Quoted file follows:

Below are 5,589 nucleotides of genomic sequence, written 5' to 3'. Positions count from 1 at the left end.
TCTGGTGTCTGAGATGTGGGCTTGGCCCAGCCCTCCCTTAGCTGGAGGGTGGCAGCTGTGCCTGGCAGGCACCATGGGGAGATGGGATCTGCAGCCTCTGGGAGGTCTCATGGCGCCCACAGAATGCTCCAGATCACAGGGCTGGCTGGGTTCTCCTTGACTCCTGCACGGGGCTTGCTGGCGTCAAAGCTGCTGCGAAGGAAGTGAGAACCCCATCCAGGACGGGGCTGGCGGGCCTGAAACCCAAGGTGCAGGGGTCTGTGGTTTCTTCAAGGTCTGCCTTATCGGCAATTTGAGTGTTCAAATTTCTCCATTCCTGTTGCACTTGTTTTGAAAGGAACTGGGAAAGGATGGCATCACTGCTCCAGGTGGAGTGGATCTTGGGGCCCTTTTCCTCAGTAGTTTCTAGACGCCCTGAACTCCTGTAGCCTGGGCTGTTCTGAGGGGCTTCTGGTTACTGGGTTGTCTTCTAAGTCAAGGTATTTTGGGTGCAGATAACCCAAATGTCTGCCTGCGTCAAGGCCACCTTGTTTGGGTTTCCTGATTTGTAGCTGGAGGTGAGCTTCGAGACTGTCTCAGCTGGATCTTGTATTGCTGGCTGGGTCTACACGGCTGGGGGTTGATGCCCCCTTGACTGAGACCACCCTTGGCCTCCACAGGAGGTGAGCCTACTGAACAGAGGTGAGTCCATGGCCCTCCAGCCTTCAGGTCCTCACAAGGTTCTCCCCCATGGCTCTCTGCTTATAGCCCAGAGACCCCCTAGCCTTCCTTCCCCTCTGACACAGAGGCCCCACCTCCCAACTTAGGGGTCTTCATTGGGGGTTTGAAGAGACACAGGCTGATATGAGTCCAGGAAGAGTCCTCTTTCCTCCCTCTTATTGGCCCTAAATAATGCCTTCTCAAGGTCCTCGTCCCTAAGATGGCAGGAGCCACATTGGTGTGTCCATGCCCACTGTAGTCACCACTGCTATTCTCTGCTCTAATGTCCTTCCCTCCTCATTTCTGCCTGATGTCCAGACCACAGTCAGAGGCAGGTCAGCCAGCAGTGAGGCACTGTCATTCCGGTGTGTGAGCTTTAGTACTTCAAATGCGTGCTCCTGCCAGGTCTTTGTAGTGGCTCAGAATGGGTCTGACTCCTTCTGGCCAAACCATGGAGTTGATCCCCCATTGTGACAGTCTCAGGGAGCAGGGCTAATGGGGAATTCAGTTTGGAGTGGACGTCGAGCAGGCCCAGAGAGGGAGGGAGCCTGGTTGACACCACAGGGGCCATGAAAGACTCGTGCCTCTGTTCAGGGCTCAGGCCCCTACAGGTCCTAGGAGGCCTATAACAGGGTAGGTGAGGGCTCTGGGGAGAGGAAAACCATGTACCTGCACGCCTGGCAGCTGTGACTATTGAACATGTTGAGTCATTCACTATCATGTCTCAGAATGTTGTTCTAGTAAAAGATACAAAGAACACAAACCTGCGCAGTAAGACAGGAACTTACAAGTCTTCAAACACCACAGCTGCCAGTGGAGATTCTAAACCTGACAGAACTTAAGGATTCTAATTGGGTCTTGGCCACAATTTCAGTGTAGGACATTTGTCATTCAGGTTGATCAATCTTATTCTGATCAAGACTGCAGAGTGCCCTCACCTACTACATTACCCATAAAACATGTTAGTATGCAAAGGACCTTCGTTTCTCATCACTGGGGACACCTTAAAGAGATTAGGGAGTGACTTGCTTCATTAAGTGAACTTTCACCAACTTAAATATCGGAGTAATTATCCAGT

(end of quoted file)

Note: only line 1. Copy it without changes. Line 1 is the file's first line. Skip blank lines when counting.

Below are 5,589 nucleotides of genomic sequence, written 5' to 3'. Positions count from 1 at the left end.